Hollywood Remains to Be Seen

Rosalind Russell
1908 - 1976

Holy Cross Cemetery

A large crucifix marks the grave of actress Rosalind Russell, the tough-talking, wise-cracking queen of screwball comedy.

Russell started her career as a dramatic actress, playing upper-class ladies in "Evelyn Prentice" (1934), "The President Vanishes" (1934), "Craig’s Wife" (1936) and "Night Must Fall" (1937). Her first major comedic role was in "Four’s a Crowd" (1938), co-starring with Errol Flynn and Oliva de Havilland, and she followed that with similar performances in "The Women" (1939) and "His Girl Friday" (1940), co-starring with Cary Grant, in which she perfected the role of the smart, well-tailored career woman who was more than a match for any man.

Russell also starred in "No Time for Comedy" (1940), "Design for Scandal" (1941), "Roughly Speaking" (1945), "Picnic" (1955), "A Majority of One" (1961), "Five-Finger Exercise" (1962) and "The Trouble With Angels" (1966). Russell was nominated four times for an Academy Award as Best Actress, for her performances in "My Sister Eileen" (1942), "Sister Kenny" (1946), "Mourning Becomes Electra" (1947) and "Auntie Mame" (1958), but never won. She won the Jean Hersholt Humanitarian Award in 1973.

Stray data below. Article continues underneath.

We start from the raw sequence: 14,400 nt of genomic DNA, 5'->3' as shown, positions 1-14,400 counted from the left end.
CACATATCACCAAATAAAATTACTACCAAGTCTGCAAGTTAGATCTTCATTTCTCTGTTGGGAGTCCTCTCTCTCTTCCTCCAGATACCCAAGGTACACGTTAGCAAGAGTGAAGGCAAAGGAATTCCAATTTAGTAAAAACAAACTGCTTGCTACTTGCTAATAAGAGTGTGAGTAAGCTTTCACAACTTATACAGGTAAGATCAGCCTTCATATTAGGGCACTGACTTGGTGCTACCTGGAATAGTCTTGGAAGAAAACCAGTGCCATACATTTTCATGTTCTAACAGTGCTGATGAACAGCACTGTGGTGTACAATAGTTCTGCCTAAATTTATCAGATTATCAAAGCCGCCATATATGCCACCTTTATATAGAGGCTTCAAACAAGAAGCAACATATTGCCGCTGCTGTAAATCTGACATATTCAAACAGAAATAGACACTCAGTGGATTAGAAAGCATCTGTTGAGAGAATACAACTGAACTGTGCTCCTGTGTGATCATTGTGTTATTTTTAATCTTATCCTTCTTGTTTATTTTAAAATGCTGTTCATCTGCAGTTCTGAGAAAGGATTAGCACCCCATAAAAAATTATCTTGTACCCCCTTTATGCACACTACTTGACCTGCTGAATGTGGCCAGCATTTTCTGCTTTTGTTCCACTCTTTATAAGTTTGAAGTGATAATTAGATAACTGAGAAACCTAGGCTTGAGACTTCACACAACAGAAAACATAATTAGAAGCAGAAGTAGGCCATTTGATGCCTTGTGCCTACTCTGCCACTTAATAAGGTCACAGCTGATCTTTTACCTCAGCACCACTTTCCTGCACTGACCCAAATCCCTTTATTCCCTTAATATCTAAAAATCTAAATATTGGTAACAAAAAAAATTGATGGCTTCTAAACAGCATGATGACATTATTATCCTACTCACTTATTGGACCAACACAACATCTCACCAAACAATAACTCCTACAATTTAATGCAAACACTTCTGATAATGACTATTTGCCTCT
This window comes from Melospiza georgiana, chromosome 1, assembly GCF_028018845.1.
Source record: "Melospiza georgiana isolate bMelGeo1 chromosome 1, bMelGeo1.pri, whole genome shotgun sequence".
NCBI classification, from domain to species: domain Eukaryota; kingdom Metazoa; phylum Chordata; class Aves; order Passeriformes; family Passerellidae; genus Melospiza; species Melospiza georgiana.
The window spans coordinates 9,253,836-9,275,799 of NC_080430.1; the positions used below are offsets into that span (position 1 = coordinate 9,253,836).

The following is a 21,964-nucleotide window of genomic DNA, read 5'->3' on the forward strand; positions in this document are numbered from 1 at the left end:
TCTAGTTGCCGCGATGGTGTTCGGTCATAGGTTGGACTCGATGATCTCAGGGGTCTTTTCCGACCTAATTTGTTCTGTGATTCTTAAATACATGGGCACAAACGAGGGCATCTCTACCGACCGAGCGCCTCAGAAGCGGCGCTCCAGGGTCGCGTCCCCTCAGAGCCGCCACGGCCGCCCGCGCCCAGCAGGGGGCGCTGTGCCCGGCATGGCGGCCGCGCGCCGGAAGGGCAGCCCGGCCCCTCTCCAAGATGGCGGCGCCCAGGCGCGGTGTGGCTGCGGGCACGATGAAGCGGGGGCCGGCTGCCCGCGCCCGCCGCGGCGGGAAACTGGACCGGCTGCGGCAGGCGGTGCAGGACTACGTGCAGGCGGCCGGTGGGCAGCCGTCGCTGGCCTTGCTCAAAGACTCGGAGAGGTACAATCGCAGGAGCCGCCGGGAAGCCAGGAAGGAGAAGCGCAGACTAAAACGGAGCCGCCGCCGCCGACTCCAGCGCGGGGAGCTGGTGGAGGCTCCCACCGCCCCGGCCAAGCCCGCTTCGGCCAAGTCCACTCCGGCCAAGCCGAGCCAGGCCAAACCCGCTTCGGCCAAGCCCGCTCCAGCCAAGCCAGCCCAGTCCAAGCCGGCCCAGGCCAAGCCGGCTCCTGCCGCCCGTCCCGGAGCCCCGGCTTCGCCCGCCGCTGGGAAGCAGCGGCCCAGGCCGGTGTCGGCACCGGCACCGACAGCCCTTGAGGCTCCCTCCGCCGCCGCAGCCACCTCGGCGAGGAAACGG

In 1962, Russell took over the role of Mama Rose from Ethel Merman in the Broadway musical, "Gypsy."

Russell married producer Frederick Brisson in 1941. Her grave marker identifies her as Rosalind Russell Brisson, and lists only the date of her death. Brisson (1913 - 1984) is buried nearby.

Russell was born June 4, 1908 (some sources say 1912), in Waterbury, CT. She died Nov. 28, 1976, in Beverly Hills, CA.

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